Almost Weekly Photo

Are Aerials Still Cool?

Glacial Moraine, Iceland.Phase One XF IQ150, f3.2 @ 1/2000 second,…

Always Inspiring!

Remnants of a flood, Wendover, UtahNikon D850, Nikon AF-S 70-200mm…

A Grand Grand Canyon

Grand Canyon Detail Phase One XF 100MP Trichromatic, 110mm Schneider…

This is not Hanging Cow Creek, but the creek over the hill from Hanging Cow Creek!
Phase One 645DF, IQ180 back, 110mm Schneider, f5.6 @ 30seconds, ISO 50.

The Search is a marketing program conducted by RipCurl for surfers and the surf industry. It’s an aspirational lifestyle where the best surfers travel the world in search of new waves to ride and the journey is every bit as important as the destination. Friend and legendary photographer Ted Grambeau has been instrumental in setting the standard for the imagery that tells such compelling stories.

I think photography can be approached in much the same way. Each time I venture out with my camera, it’s a new search for a great photograph: the ultimate social documentary portrait, an epic landscape or an emotionally charged interpretation of a new location or destination.

There really is nothing better than travelling on the road, searching for new photographs. On photo tours, we generally have a good idea of what we’re going to find, although nuances of weather, season and the local population can strongly influence the outcomes. Yet while the hero destinations are great, I find that my favourite photos are taken of lesser known subjects that ‘just happened’ to be found as we searched along the road.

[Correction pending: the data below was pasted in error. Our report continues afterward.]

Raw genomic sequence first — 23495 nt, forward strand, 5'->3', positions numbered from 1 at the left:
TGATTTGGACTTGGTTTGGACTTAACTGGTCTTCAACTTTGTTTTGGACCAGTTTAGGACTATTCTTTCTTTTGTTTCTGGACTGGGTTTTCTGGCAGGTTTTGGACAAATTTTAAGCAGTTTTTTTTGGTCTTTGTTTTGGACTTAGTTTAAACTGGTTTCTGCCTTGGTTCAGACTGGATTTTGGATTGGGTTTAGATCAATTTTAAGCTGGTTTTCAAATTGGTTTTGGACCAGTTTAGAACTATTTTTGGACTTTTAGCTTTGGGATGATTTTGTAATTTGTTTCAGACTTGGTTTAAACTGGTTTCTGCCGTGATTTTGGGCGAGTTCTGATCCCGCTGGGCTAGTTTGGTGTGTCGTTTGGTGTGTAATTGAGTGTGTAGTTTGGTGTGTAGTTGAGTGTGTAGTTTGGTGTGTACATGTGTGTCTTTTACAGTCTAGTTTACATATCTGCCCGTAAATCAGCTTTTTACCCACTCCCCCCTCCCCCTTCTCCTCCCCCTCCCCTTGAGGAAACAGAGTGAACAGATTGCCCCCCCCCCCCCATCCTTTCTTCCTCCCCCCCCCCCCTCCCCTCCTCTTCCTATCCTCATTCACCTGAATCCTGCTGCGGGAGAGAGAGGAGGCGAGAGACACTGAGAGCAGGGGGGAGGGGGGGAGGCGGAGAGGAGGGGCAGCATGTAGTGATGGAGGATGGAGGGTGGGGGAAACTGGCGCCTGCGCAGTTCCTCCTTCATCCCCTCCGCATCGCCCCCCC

This image was photographed in New Zealand and is one of my favourites of the Awatere Valley. It was taken on a photo tour with Tony Hewitt, a bit like the one we’re planning this June/July. We were travelling up the valley to a sheep station near Middlehurst, not knowing exactly what we’d find.

We pulled over to the side of the road and bundled out of the minivan to look over the side of the chasm. To the right, the river snaked and curved around a bluff and this is what I saw. It’s not Milford Sound, it’s not taken in unusual climatic conditions, but I think it’s a strong image and, for me, represents the search.

Does thinking about our photography this way help? I think it does because not every time we venture out with a camera do we find amazing things to photograph. Just like the surf isn’t great every day, nor can we expect to capture perfect images all the time. And that’s what makes the ‘good’ photos so special, what keeps the search interesting, what keeps us going.

Tony Hewitt and I are investigating two new places in New Zealand as part of our ongoing search: D’Urville Island and Cape Campbell (Adventures in NZ). We have a week planned in early July, so if you’re interested, check out the details on our website. Places are still available for our next 'search'! Click here.

It's on this weekend! Save $150 - use coupon code 'BETTER150'

A Celebration of Photography


If you're an amateur or professional photographer, Aperture Australia is THE annual conference to attend if you're committed to sharpening your craft and connections. Even if you're not a photographer, the powerful images and presentations from Australia's best are sure to blow you away.

Held over one intensive weekend in the heart of Sydney, those on the guest list can access firsthand advice from influential and award-winning Australian and International photographers who have made waves with their work internationally. As pioneers in their respective fields, Aperture's featured photographers will showcase the raw stories behind their most iconic shots to inspire your own approach to the profession. A thought-provoking and creative gathering, this is for photographers both amateur or professional, and anyone interested in photography.